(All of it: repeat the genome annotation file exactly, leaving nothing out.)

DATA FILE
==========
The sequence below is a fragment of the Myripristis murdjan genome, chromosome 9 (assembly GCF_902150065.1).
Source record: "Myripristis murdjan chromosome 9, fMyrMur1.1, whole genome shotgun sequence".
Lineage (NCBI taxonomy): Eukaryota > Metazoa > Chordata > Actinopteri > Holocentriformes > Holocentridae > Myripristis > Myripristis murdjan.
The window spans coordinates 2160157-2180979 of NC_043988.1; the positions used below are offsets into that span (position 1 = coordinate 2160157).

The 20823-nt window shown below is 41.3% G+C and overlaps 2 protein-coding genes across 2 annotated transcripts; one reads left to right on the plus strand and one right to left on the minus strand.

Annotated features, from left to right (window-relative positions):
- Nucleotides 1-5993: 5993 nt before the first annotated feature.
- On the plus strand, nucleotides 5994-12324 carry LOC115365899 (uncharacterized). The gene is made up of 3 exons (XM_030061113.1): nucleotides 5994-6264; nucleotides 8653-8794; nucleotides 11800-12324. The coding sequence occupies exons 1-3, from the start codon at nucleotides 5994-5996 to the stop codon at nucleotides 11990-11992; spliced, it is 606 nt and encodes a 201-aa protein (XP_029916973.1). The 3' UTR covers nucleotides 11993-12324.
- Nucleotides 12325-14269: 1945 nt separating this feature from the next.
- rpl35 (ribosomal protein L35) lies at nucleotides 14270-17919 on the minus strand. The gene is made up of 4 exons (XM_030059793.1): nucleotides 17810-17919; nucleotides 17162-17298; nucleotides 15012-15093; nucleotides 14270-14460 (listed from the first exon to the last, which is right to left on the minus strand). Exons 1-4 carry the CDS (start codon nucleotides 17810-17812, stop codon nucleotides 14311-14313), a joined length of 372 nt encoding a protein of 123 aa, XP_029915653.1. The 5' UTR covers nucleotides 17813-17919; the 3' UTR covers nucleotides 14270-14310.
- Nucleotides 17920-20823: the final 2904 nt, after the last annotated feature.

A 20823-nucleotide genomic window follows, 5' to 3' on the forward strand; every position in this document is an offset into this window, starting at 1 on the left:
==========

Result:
The sequence below is a fragment of the Myripristis murdjan genome, chromosome 9 (assembly GCF_902150065.1).
Source record: "Myripristis murdjan chromosome 9, fMyrMur1.1, whole genome shotgun sequence".
Lineage (NCBI taxonomy): Eukaryota > Metazoa > Chordata > Actinopteri > Holocentriformes > Holocentridae > Myripristis > Myripristis murdjan.
The window spans coordinates 2160157-2180979 of NC_043988.1; the positions used below are offsets into that span (position 1 = coordinate 2160157).

The 20823-nt window shown below is 41.3% G+C and overlaps 2 protein-coding genes across 2 annotated transcripts; one reads left to right on the plus strand and one right to left on the minus strand.

Annotated features, from left to right (window-relative positions):
- Nucleotides 1-5993: 5993 nt before the first annotated feature.
- On the plus strand, nucleotides 5994-12324 carry LOC115365899 (uncharacterized). The gene is made up of 3 exons (XM_030061113.1): nucleotides 5994-6264; nucleotides 8653-8794; nucleotides 11800-12324. The coding sequence occupies exons 1-3, from the start codon at nucleotides 5994-5996 to the stop codon at nucleotides 11990-11992; spliced, it is 606 nt and encodes a 201-aa protein (XP_029916973.1). The 3' UTR covers nucleotides 11993-12324.
- Nucleotides 12325-14269: 1945 nt separating this feature from the next.
- rpl35 (ribosomal protein L35) lies at nucleotides 14270-17919 on the minus strand. The gene is made up of 4 exons (XM_030059793.1): nucleotides 17810-17919; nucleotides 17162-17298; nucleotides 15012-15093; nucleotides 14270-14460 (listed from the first exon to the last, which is right to left on the minus strand). Exons 1-4 carry the CDS (start codon nucleotides 17810-17812, stop codon nucleotides 14311-14313), a joined length of 372 nt encoding a protein of 123 aa, XP_029915653.1. The 5' UTR covers nucleotides 17813-17919; the 3' UTR covers nucleotides 14270-14310.
- Nucleotides 17920-20823: the final 2904 nt, after the last annotated feature.

A 20823-nucleotide genomic window follows, 5' to 3' on the forward strand; every position in this document is an offset into this window, starting at 1 on the left: